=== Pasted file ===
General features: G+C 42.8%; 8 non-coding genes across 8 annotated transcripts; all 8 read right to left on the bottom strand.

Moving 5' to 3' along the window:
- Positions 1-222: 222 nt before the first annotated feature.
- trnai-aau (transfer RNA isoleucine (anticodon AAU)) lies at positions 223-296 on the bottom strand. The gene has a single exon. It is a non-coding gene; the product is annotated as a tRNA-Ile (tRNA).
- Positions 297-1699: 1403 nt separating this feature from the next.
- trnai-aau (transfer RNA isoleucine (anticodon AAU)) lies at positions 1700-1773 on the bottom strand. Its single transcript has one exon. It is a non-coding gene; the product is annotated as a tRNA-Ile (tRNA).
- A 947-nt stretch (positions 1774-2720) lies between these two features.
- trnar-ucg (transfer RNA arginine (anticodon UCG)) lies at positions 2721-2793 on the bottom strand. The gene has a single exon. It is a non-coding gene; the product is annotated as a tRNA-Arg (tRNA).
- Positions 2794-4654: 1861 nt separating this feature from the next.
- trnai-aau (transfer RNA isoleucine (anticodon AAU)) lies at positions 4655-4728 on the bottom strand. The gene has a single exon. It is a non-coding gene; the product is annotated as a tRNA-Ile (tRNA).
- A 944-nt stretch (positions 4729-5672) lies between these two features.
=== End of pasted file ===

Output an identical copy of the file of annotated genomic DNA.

General features: G+C 42.8%; 8 non-coding genes across 8 annotated transcripts; all 8 read right to left on the bottom strand.

Moving 5' to 3' along the window:
- Positions 1-222: 222 nt before the first annotated feature.
- trnai-aau (transfer RNA isoleucine (anticodon AAU)) lies at positions 223-296 on the bottom strand. The gene has a single exon. It is a non-coding gene; the product is annotated as a tRNA-Ile (tRNA).
- Positions 297-1699: 1403 nt separating this feature from the next.
- trnai-aau (transfer RNA isoleucine (anticodon AAU)) lies at positions 1700-1773 on the bottom strand. Its single transcript has one exon. It is a non-coding gene; the product is annotated as a tRNA-Ile (tRNA).
- A 947-nt stretch (positions 1774-2720) lies between these two features.
- trnar-ucg (transfer RNA arginine (anticodon UCG)) lies at positions 2721-2793 on the bottom strand. The gene has a single exon. It is a non-coding gene; the product is annotated as a tRNA-Arg (tRNA).
- Positions 2794-4654: 1861 nt separating this feature from the next.
- trnai-aau (transfer RNA isoleucine (anticodon AAU)) lies at positions 4655-4728 on the bottom strand. The gene has a single exon. It is a non-coding gene; the product is annotated as a tRNA-Ile (tRNA).
- A 944-nt stretch (positions 4729-5672) lies between these two features.